Computer Science Department
School of Computer Science, Carnegie Mellon University
Denis R. Dancanet
In the first part of this thesis, we develop an intensional semantics based on abstract circuits. A program is mapped to a circuit, whose dimensions tell us how much parallel work and time is required to execute the program. We relate the circuit dimensions to various execution strategies, and to more traditional models of parallel execution, such as the PRAM. Our main application for circuit semantics is the establishment of relative intensional expressiveness results. Extensional expressiveness is concerned with whether a construct enables us to compute new functions. Since most programming languages are Turing-complete this is usually not very interesting. On the other hand, intensional expressiveness is concerned with whether a construct enables us to write more efficient programs. Utilizing a somewhat surprising connection with the field of circuit complexity, we study the relative intensional expressive power of various deterministic and nondeterministic parallel extensions of PCF.
Although most of our results have to do with parallel programming languages, we also study relative intensional expressiveness in a sequential setting. Using techniques different from circuit semantics, we compare Colson's primitive recursive algorithms to Berry and Curien's sequential algorithms, in the area of efficient expressibility of a function that computes the minimum of two lazy natural numbers.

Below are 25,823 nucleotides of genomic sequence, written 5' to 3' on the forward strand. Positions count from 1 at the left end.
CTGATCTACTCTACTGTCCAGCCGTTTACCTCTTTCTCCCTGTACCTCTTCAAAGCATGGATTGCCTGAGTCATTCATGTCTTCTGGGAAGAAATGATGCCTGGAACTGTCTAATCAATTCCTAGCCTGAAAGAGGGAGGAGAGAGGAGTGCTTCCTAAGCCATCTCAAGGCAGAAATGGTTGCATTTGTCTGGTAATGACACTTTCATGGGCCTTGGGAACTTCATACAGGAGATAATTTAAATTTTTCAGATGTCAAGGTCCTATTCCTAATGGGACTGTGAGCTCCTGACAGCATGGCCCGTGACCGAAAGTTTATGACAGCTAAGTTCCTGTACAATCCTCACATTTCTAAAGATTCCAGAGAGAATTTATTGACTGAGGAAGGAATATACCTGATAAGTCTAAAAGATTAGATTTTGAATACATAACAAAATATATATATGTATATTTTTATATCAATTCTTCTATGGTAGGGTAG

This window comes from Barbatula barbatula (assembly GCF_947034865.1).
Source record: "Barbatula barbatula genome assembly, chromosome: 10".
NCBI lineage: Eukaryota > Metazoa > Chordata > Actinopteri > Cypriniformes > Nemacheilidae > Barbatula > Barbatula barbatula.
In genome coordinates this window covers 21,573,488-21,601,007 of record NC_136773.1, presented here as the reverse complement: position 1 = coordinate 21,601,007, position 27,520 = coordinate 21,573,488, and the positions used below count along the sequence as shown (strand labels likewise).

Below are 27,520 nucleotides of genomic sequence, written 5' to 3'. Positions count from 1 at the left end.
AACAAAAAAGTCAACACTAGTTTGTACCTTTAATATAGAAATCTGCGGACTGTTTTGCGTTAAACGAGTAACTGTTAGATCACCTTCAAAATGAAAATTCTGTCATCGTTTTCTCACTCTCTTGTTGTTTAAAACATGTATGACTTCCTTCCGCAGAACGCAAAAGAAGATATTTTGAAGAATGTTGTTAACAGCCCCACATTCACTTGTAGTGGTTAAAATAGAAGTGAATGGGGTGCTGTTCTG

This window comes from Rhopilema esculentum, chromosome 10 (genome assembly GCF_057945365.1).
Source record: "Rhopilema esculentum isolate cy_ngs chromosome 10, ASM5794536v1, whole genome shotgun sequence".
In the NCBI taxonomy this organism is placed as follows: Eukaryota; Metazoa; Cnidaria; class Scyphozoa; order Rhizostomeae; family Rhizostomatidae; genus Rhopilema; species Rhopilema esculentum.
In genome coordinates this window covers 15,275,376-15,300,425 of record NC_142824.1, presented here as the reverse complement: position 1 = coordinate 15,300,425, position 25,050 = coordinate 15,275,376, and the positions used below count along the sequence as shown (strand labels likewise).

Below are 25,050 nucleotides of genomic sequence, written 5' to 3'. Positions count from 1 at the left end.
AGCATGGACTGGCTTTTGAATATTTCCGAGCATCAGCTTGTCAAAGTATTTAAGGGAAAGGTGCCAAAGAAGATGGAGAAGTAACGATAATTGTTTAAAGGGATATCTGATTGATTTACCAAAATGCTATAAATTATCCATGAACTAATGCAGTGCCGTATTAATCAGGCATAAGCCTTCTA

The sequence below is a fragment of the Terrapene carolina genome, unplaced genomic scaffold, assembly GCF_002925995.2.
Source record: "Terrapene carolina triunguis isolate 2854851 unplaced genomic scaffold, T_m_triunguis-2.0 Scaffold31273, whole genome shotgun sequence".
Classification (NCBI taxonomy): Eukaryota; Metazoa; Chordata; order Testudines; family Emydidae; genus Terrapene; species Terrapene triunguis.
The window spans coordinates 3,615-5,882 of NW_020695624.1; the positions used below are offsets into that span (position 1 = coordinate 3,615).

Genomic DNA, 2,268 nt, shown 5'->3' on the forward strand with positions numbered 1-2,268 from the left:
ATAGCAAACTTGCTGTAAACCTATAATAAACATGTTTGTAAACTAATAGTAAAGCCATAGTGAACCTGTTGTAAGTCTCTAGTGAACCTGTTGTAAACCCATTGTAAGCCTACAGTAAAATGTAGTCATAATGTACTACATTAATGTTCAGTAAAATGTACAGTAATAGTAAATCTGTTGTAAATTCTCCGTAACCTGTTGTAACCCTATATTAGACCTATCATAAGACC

In the second part of this thesis, we establish the practical utility of intensional semantics, by taking an existing semantics, that of sequential algorithms on concrete data structures, and using it to develop a refinement type inference system. The system features recursive types, subtyping, intersection types, polymorphism, and overloading. The types are the concrete data structures, and the terms are expressions in a lazy, higher-order, polymorphic, functional language, which are compiled to categorical combinators represented by sequential algorithms. A type may be refined by several subtypes (for instance, bool can be refined by true and false). The type always differs from its refinements at a finite number of points. If a term has a regular type, then the system enters into an interrogative abstract interpretation session with it, seeking to evaluate it only at those points relevant from the point of view of refinement type inference. Sequential algorithms provide very precise information about the dependence of pieces of output on pieces of input, and we can use this intensional information to generate a refinement type. We prove soundness of both the type inference and refinement type inference, and we show several examples from our prototype implementation.